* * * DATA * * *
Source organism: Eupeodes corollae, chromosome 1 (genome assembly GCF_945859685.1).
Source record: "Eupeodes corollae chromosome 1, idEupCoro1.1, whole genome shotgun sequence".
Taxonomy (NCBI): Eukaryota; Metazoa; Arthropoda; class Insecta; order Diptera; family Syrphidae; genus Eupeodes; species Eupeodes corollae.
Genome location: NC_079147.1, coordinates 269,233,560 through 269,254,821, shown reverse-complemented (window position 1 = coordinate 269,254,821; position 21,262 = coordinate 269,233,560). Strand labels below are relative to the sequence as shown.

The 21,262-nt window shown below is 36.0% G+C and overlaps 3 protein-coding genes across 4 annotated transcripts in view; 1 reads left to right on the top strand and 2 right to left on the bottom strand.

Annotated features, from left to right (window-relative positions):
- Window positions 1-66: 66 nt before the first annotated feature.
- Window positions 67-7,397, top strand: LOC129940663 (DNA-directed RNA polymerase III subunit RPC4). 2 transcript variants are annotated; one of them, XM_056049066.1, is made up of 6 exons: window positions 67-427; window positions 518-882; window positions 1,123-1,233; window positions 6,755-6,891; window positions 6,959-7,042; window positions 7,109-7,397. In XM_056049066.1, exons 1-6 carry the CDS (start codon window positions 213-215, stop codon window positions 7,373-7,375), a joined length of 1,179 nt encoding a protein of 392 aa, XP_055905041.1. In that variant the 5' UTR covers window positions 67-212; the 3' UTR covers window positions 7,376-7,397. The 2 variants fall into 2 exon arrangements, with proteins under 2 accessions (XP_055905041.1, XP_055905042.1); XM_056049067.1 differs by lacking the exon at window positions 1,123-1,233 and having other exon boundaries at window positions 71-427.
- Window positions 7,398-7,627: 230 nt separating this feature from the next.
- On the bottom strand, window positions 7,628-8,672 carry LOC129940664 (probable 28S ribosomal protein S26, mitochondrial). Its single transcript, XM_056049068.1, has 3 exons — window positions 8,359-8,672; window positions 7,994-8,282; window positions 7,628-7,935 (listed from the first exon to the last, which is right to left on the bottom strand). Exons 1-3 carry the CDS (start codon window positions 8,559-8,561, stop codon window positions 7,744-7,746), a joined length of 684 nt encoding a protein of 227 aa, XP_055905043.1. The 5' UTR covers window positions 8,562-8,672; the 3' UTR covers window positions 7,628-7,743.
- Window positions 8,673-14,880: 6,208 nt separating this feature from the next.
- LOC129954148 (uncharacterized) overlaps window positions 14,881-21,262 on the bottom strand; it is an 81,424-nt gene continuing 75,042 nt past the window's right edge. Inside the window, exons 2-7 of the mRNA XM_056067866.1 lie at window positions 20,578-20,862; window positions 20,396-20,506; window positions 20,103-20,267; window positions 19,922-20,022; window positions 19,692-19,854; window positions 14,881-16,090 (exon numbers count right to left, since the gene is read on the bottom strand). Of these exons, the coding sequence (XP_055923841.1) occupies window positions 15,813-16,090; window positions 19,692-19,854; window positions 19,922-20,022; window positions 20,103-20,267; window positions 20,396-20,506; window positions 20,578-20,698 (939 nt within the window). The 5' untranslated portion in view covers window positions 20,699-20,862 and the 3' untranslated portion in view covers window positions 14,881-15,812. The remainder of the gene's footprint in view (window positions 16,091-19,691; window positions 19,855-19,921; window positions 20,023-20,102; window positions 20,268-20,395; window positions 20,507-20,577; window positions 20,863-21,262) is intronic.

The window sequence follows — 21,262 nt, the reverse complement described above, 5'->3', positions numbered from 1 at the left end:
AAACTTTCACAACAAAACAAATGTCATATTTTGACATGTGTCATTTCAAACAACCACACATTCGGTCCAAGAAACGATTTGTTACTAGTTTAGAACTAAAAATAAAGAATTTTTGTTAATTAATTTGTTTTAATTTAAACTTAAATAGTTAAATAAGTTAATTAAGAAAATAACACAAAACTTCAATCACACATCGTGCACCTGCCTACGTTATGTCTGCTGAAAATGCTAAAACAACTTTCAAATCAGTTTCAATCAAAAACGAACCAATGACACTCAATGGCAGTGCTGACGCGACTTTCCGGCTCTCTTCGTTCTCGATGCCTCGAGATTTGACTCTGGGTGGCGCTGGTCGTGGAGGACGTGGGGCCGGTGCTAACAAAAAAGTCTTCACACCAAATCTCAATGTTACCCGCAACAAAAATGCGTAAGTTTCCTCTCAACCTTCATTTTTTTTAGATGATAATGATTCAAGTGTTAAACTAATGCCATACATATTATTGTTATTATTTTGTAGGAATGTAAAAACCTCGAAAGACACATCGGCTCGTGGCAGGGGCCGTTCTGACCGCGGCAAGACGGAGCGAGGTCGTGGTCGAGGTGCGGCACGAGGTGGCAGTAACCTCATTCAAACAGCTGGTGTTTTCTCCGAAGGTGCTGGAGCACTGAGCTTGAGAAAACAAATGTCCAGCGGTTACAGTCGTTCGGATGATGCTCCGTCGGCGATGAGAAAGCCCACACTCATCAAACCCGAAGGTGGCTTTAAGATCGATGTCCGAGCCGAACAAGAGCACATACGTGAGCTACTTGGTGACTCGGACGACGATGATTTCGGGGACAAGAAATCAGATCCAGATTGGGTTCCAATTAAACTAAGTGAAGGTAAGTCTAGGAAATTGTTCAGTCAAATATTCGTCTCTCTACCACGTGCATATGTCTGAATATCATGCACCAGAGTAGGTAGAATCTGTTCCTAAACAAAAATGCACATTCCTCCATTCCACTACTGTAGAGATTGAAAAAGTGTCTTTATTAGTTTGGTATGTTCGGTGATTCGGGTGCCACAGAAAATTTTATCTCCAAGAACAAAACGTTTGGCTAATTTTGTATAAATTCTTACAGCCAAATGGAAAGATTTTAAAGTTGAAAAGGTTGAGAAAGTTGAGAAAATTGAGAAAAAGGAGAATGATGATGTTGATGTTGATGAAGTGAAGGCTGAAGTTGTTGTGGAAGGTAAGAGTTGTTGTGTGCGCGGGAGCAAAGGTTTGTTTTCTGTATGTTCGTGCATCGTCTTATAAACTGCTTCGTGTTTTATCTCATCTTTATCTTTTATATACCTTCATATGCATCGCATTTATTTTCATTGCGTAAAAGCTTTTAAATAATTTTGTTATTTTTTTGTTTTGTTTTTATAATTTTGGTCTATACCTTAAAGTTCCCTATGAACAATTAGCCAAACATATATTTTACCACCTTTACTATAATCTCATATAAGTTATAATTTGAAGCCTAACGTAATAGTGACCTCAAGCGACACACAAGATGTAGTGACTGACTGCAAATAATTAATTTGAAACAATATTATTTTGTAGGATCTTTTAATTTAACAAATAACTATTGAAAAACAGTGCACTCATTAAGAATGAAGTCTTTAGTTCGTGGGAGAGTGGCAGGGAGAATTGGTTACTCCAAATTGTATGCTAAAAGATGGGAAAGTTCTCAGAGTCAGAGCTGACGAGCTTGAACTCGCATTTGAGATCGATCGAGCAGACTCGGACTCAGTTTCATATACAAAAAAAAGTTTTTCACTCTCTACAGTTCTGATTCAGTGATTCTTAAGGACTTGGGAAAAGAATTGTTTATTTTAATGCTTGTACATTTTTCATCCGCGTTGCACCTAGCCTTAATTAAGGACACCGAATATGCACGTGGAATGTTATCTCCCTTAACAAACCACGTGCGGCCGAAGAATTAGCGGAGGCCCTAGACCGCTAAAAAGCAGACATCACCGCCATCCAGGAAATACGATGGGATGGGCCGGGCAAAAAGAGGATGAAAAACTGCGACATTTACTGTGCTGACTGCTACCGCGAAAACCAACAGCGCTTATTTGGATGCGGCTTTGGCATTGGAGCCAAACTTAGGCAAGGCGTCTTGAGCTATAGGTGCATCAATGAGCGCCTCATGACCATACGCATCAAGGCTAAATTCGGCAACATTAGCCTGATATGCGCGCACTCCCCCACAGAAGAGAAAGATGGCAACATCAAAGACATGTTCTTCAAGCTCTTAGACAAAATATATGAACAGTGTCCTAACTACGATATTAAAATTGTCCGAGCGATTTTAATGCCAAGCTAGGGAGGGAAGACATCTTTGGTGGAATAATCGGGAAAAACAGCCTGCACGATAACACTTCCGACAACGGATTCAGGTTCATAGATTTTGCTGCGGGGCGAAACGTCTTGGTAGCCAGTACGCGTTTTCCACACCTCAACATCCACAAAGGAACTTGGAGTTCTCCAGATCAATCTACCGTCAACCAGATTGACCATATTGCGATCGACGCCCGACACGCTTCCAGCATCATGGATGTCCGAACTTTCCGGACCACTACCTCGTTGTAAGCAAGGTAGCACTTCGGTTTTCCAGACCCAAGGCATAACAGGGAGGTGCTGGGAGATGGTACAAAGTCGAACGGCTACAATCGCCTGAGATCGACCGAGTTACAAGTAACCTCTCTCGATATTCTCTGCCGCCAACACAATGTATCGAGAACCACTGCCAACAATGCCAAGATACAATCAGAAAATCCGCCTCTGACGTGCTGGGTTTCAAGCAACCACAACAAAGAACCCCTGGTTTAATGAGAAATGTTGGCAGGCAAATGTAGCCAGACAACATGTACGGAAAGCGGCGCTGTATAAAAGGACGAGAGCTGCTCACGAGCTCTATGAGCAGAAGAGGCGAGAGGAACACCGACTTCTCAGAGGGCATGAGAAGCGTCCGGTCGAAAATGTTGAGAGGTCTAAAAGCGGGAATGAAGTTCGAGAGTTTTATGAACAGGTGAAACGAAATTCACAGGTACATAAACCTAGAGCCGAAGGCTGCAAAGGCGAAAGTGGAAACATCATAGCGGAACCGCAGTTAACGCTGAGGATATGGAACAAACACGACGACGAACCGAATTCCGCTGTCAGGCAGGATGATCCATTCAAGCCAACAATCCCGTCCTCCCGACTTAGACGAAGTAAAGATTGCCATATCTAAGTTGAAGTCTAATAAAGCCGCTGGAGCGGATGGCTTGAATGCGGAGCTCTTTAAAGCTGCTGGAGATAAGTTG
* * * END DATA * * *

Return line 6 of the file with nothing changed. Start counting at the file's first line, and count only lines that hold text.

Annotated features, from left to right (window-relative positions):